Q. It’s been a privilege to cover the White House.
President Obama. Appreciate it.
U.S. Citizens Detained or Missing in Iran/Iran’s Nuclear Weapons Program
Q. Sir, you’re on the cusp of entering into a nuclear agreement with Iran, but there’s still a number of unresolved issues with Tehran, in particular, the fates of Americans like Jason Rezaian, Amir Hekmati, Saeed Abedini, Robert Levinson. You and your administration say you’re continuing to raise the imprisonment and disappearance of these individuals, these Americans. But still, you will sign—likely—an agreement with Tehran, and those issues will remain unresolved. What do you say to them, to the families, about how you will deal with their loved ones? And I guess the bottom line is, do you find the Iranian leadership trustworthy?
And, Madam President, welcome to the U.S. You canceled a previous trip to the United States following the Snowden revelations of—do you need a translation? All right. Of NSA spying——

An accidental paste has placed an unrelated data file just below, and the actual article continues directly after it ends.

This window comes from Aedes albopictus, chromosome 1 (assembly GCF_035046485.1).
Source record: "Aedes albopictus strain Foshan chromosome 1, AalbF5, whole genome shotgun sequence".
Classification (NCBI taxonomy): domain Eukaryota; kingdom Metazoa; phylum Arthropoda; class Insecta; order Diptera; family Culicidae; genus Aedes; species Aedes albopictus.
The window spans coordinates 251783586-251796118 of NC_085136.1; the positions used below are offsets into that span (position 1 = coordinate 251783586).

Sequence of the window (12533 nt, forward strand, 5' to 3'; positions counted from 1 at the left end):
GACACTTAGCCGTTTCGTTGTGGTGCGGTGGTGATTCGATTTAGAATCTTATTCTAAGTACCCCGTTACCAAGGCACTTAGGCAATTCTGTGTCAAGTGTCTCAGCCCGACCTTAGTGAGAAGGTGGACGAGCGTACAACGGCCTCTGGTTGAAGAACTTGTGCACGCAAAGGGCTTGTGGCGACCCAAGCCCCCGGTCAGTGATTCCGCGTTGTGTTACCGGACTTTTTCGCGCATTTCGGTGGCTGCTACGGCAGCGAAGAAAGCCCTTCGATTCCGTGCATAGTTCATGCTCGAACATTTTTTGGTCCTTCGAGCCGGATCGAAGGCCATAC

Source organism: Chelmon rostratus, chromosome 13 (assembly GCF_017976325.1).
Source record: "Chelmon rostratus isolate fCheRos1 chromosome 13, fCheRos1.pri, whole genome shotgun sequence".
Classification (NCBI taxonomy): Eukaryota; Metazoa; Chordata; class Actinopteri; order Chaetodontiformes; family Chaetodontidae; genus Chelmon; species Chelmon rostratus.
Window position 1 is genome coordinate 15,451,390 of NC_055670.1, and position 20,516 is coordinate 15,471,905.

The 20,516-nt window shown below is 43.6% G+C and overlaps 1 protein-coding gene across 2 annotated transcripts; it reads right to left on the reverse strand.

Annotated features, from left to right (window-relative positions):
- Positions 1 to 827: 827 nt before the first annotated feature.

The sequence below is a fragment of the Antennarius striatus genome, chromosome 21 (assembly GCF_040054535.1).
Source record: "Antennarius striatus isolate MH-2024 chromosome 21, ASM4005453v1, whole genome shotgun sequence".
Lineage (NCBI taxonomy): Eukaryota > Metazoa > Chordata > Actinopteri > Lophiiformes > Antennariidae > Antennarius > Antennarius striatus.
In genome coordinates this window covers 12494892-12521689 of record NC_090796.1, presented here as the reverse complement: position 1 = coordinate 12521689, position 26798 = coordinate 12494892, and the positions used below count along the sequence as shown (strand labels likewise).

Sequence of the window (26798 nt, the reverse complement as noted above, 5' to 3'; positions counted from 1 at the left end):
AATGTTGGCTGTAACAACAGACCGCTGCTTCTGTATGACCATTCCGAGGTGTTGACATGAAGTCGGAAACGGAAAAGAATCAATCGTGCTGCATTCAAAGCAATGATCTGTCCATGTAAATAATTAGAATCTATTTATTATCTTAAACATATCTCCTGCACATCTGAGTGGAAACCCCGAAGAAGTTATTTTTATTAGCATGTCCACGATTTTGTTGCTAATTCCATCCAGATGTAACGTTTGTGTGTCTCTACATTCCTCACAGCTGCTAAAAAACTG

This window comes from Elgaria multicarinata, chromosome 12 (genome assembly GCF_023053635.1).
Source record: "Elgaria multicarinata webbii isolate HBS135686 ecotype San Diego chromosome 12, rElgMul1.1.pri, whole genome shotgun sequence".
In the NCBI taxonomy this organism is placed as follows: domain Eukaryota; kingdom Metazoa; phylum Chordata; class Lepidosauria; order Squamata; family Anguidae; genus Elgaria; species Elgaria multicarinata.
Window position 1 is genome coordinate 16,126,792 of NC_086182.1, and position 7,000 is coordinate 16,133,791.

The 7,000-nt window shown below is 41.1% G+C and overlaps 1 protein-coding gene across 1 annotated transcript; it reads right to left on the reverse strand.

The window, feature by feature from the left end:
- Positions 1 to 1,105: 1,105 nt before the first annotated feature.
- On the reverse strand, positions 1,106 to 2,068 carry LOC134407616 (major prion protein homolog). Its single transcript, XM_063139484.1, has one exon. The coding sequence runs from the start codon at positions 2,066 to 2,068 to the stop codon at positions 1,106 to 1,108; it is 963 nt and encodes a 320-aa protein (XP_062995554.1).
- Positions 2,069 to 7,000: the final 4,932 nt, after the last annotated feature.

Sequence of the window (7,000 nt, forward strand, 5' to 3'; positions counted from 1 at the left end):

President Rousseff. Can you talk——
President Obama. A little louder.
Q. A little louder, certainly. [Laughter] You canceled a previous trip to the United State following the revelations of—by Edward Snowden of NSA spying on you. Are you still troubled by those revelations? And have you received assurances, and are you satisfied with the answers you have received from the administration? Thank you.
President Obama. Well, first of all, Jim, with respect to U.S. citizens, U.S. persons who are held in Iran, this is something that we continue to push hard on irrespective of the nuclear deal. It’s a top priority for us to make sure that our people are treated fairly. And on the face of it, in the case of these individuals who’ve been held, they have not been, and they are not being afforded the basic due process and legal rights that we afford visitors to our country.
So we’re deeply concerned about it. We spend a lot of time pushing on it, and we will continue to do so. And there’s no lessening of the sense of urgency. So when I talk to the families, we remind them of the fact that that is a mission that will continue and has been worked on consistently throughout their captivity.